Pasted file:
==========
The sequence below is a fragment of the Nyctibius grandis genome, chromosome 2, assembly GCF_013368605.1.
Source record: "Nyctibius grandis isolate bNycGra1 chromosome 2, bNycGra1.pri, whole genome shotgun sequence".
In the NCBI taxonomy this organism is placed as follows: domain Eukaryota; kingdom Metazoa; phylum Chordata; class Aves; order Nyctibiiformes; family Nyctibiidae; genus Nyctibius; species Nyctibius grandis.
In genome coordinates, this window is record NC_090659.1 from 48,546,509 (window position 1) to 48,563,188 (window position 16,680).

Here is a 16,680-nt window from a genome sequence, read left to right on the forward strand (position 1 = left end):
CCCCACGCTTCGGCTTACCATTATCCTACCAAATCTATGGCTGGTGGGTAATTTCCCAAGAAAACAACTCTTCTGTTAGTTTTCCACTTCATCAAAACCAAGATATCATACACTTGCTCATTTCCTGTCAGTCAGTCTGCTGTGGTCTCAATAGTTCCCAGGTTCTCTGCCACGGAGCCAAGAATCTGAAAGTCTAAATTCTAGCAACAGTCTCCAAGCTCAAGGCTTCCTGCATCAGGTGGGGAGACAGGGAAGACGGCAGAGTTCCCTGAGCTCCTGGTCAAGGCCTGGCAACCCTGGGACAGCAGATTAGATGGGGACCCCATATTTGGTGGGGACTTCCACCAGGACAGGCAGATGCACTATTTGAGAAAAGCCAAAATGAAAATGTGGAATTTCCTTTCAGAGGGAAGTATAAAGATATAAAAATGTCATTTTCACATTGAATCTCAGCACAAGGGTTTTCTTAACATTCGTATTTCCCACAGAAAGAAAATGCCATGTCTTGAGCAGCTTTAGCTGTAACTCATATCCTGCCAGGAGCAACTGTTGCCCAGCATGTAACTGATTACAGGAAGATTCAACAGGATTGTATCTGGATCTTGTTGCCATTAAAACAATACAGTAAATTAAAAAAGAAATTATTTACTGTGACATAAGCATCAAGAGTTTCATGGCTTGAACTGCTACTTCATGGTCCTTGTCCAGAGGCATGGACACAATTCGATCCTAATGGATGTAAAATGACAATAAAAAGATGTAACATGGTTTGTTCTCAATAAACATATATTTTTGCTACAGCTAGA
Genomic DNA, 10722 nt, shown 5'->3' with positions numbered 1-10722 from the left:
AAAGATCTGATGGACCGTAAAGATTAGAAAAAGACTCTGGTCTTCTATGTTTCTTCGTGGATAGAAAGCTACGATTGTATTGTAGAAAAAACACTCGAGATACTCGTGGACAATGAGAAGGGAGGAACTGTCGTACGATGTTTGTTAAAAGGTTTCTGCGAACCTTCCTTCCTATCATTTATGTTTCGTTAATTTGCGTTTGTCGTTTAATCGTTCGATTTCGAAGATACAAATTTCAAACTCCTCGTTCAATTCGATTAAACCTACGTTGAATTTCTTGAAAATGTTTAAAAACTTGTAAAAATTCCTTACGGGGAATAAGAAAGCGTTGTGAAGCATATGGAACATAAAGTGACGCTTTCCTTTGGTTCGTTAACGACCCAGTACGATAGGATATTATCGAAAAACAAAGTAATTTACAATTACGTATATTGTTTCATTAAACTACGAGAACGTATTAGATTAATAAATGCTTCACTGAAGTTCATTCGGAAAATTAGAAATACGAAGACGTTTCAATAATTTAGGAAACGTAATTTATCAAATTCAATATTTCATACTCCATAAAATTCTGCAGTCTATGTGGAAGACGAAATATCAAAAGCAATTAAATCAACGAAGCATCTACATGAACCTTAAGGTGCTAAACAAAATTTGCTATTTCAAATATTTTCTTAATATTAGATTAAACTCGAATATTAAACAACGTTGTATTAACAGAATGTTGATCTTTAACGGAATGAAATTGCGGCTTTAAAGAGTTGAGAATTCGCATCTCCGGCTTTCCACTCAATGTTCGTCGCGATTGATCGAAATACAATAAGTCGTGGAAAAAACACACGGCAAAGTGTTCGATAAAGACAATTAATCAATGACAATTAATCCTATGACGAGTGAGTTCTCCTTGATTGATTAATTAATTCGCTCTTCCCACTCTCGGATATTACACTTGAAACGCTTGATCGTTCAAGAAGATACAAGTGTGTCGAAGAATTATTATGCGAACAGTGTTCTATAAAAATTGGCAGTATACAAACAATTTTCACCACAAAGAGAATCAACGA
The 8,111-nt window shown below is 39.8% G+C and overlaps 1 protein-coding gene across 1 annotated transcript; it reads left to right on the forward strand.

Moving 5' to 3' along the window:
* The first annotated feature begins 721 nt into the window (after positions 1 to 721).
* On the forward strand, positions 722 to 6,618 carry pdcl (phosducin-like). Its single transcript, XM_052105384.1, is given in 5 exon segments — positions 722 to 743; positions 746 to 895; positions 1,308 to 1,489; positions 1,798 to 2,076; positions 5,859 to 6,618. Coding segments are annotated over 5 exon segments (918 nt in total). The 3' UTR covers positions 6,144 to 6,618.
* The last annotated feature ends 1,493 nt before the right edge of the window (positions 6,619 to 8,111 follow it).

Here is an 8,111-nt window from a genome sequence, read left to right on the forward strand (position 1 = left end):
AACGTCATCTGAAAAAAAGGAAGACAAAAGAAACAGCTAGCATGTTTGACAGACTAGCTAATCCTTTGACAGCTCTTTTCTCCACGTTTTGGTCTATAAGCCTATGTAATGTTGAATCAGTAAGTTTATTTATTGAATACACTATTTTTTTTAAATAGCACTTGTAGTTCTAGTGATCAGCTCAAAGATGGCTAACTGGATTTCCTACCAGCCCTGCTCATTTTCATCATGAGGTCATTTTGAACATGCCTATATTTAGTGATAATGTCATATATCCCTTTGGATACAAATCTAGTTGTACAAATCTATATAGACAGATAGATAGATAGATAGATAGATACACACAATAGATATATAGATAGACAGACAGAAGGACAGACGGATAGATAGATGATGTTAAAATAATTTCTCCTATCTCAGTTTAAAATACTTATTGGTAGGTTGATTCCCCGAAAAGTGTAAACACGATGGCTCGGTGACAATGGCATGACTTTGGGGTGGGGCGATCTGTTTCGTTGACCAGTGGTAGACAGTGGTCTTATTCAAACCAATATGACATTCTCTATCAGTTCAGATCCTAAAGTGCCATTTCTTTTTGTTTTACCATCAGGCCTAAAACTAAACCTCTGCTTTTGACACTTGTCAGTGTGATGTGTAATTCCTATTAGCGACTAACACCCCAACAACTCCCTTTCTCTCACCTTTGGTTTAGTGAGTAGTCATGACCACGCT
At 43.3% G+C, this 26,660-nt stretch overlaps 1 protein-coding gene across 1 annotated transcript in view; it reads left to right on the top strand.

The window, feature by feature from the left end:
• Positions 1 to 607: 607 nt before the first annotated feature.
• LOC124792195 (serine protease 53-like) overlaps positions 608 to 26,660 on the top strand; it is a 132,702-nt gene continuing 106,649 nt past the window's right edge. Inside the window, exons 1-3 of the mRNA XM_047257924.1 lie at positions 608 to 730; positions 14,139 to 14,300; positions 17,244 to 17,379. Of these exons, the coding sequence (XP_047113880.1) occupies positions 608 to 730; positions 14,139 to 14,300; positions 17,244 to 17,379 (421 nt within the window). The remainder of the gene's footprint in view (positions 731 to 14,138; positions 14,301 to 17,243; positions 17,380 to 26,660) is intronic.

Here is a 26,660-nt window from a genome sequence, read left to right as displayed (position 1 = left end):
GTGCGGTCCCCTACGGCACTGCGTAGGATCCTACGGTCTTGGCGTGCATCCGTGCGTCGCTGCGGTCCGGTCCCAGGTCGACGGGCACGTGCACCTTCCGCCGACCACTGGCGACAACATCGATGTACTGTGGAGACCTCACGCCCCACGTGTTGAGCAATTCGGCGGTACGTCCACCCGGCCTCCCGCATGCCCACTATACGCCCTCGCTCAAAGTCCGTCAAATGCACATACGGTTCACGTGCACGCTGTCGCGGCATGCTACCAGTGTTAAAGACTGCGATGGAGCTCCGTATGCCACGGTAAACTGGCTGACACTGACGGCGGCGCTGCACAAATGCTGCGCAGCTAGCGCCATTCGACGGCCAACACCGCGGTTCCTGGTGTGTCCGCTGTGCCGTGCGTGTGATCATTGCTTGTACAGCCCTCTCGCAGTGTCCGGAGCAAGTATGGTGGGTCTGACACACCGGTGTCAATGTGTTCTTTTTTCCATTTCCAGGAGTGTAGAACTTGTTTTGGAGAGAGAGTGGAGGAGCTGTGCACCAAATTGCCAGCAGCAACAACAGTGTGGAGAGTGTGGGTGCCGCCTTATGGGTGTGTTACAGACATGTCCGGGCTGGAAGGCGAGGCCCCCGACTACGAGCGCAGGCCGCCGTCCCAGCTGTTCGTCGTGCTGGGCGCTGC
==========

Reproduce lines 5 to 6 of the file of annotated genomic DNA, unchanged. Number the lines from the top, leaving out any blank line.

Here is a 16,680-nt window from a genome sequence, read left to right on the forward strand (position 1 = left end):
CCCCACGCTTCGGCTTACCATTATCCTACCAAATCTATGGCTGGTGGGTAATTTCCCAAGAAAACAACTCTTCTGTTAGTTTTCCACTTCATCAAAACCAAGATATCATACACTTGCTCATTTCCTGTCAGTCAGTCTGCTGTGGTCTCAATAGTTCCCAGGTTCTCTGCCACGGAGCCAAGAATCTGAAAGTCTAAATTCTAGCAACAGTCTCCAAGCTCAAGGCTTCCTGCATCAGGTGGGGAGACAGGGAAGACGGCAGAGTTCCCTGAGCTCCTGGTCAAGGCCTGGCAACCCTGGGACAGCAGATTAGATGGGGACCCCATATTTGGTGGGGACTTCCACCAGGACAGGCAGATGCACTATTTGAGAAAAGCCAAAATGAAAATGTGGAATTTCCTTTCAGAGGGAAGTATAAAGATATAAAAATGTCATTTTCACATTGAATCTCAGCACAAGGGTTTTCTTAACATTCGTATTTCCCACAGAAAGAAAATGCCATGTCTTGAGCAGCTTTAGCTGTAACTCATATCCTGCCAGGAGCAACTGTTGCCCAGCATGTAACTGATTACAGGAAGATTCAACAGGATTGTATCTGGATCTTGTTGCCATTAAAACAATACAGTAAATTAAAAAAGAAATTATTTACTGTGACATAAGCATCAAGAGTTTCATGGCTTGAACTGCTACTTCATGGTCCTTGTCCAGAGGCATGGACACAATTCGATCCTAATGGATGTAAAATGACAATAAAAAGATGTAACATGGTTTGTTCTCAATAAACATATATTTTTGCTACAGCTAGA